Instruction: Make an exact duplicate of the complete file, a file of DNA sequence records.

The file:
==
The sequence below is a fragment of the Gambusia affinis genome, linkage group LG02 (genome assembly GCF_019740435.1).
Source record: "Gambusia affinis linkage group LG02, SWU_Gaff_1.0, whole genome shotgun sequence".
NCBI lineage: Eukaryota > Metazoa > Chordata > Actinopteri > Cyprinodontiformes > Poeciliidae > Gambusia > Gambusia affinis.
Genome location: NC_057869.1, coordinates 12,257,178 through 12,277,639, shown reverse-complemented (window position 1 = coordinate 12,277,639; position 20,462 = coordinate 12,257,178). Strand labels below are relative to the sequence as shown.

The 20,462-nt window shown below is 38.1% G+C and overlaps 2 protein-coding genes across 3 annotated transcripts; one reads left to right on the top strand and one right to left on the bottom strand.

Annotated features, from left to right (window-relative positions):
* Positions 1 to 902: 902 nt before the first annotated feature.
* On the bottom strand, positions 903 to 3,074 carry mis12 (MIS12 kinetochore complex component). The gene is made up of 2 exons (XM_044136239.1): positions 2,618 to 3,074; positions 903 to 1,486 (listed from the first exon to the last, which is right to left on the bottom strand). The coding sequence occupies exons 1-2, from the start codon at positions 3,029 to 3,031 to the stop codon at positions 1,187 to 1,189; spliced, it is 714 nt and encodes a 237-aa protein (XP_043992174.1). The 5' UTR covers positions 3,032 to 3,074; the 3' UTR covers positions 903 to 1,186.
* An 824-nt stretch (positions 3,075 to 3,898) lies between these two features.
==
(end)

The sequence below is a fragment of the Gambusia affinis genome, linkage group LG02 (genome assembly GCF_019740435.1).
Source record: "Gambusia affinis linkage group LG02, SWU_Gaff_1.0, whole genome shotgun sequence".
NCBI lineage: Eukaryota > Metazoa > Chordata > Actinopteri > Cyprinodontiformes > Poeciliidae > Gambusia > Gambusia affinis.
Genome location: NC_057869.1, coordinates 12,257,178 through 12,277,639, shown reverse-complemented (window position 1 = coordinate 12,277,639; position 20,462 = coordinate 12,257,178). Strand labels below are relative to the sequence as shown.

The 20,462-nt window shown below is 38.1% G+C and overlaps 2 protein-coding genes across 3 annotated transcripts; one reads left to right on the top strand and one right to left on the bottom strand.

Annotated features, from left to right (window-relative positions):
* Positions 1 to 902: 902 nt before the first annotated feature.
* On the bottom strand, positions 903 to 3,074 carry mis12 (MIS12 kinetochore complex component). The gene is made up of 2 exons (XM_044136239.1): positions 2,618 to 3,074; positions 903 to 1,486 (listed from the first exon to the last, which is right to left on the bottom strand). The coding sequence occupies exons 1-2, from the start codon at positions 3,029 to 3,031 to the stop codon at positions 1,187 to 1,189; spliced, it is 714 nt and encodes a 237-aa protein (XP_043992174.1). The 5' UTR covers positions 3,032 to 3,074; the 3' UTR covers positions 903 to 1,186.
* An 824-nt stretch (positions 3,075 to 3,898) lies between these two features.